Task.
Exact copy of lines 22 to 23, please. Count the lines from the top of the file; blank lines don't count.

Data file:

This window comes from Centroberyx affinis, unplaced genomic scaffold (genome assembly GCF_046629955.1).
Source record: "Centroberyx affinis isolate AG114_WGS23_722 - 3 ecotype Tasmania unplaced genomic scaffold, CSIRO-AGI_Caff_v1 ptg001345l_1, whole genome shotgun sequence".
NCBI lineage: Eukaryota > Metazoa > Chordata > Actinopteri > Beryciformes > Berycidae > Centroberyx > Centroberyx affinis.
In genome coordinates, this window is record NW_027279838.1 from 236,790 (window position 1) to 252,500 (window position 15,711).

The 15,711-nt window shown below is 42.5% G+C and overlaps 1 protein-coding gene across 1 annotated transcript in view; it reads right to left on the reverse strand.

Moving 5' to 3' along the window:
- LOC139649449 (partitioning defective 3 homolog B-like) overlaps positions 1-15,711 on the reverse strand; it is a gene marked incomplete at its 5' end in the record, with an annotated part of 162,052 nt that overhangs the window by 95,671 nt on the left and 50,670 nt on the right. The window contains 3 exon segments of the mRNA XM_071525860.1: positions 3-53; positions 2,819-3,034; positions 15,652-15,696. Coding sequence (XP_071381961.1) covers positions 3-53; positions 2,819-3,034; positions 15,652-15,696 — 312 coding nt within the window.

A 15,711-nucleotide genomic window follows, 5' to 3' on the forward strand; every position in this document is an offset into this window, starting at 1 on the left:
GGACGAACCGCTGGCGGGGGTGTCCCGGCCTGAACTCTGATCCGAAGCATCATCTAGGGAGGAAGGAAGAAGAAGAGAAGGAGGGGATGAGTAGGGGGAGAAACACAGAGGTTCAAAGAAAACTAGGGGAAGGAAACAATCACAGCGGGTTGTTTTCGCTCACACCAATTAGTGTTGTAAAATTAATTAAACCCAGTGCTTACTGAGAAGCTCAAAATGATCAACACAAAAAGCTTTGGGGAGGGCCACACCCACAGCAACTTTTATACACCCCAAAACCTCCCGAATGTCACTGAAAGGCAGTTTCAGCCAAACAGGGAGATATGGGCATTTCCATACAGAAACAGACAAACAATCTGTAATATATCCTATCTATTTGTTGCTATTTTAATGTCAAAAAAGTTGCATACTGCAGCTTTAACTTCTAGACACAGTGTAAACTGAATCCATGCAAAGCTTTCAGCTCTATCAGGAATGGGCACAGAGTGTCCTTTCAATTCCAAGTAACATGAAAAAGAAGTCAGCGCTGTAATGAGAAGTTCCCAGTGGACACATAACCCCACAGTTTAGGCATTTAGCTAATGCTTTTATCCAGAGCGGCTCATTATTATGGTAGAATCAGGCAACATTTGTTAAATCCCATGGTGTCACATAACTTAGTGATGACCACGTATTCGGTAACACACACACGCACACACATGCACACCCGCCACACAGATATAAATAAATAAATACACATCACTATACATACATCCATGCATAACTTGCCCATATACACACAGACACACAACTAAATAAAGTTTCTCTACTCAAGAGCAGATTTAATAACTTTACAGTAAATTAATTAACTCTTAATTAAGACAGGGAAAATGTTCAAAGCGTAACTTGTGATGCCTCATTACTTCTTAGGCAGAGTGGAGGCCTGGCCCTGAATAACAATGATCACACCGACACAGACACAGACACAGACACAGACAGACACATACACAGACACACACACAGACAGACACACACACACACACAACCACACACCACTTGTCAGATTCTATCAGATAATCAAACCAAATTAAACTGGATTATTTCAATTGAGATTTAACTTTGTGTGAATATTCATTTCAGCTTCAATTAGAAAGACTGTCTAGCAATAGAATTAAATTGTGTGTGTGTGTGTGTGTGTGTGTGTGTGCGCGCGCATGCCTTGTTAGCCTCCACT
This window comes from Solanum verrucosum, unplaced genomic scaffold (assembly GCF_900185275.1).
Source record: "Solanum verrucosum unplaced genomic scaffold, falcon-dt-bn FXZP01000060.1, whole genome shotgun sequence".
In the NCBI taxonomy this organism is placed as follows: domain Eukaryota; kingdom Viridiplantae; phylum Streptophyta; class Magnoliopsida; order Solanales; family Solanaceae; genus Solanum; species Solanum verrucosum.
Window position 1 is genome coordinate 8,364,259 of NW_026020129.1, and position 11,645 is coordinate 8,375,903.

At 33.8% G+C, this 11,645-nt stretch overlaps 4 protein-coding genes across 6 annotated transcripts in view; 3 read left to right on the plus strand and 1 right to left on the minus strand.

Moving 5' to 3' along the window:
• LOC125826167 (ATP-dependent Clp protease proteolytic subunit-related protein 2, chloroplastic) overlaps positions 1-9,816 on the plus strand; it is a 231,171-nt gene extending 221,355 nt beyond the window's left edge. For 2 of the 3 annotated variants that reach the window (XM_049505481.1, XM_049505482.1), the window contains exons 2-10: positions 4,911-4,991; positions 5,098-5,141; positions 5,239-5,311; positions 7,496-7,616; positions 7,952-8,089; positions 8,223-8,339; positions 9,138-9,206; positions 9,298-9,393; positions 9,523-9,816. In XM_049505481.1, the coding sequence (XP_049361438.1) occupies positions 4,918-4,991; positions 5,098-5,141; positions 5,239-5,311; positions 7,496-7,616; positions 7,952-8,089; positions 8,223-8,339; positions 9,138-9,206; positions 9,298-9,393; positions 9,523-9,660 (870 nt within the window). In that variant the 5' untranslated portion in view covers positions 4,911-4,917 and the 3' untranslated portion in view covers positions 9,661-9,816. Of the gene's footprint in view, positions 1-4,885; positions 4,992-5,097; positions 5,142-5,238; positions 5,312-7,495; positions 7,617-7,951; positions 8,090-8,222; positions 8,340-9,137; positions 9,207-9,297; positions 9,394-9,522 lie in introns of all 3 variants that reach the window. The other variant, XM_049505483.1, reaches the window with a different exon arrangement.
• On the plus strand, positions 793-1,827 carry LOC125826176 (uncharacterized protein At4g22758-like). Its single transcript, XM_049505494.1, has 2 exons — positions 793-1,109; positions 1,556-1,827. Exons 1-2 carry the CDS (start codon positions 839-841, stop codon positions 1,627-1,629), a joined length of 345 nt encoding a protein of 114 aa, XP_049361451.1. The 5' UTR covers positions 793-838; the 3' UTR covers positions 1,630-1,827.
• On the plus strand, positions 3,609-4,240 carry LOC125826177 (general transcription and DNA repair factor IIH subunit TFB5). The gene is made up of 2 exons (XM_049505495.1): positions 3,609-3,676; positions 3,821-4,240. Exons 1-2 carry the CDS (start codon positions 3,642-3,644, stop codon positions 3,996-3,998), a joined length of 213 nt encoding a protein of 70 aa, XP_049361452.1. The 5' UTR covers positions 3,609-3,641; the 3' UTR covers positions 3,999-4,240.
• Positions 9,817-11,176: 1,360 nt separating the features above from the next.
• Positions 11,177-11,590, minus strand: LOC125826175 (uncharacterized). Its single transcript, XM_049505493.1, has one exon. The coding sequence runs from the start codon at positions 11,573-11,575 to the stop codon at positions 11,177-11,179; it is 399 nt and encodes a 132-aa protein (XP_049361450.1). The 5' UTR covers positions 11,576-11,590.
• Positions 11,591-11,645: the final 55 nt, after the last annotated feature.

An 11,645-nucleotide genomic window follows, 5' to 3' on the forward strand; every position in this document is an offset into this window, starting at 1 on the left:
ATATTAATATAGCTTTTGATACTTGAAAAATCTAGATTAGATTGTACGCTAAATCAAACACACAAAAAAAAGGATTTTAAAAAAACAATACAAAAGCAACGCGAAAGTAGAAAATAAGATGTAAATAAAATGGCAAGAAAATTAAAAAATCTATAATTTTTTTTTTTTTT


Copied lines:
An 11,645-nucleotide genomic window follows, 5' to 3' on the forward strand; every position in this document is an offset into this window, starting at 1 on the left:
ATATTAATATAGCTTTTGATACTTGAAAAATCTAGATTAGATTGTACGCTAAATCAAACACACAAAAAAAAGGATTTTAAAAAAACAATACAAAAGCAACGCGAAAGTAGAAAATAAGATGTAAATAAAATGGCAAGAAAATTAAAAAATCTATAATTTTTTTTTTTTTT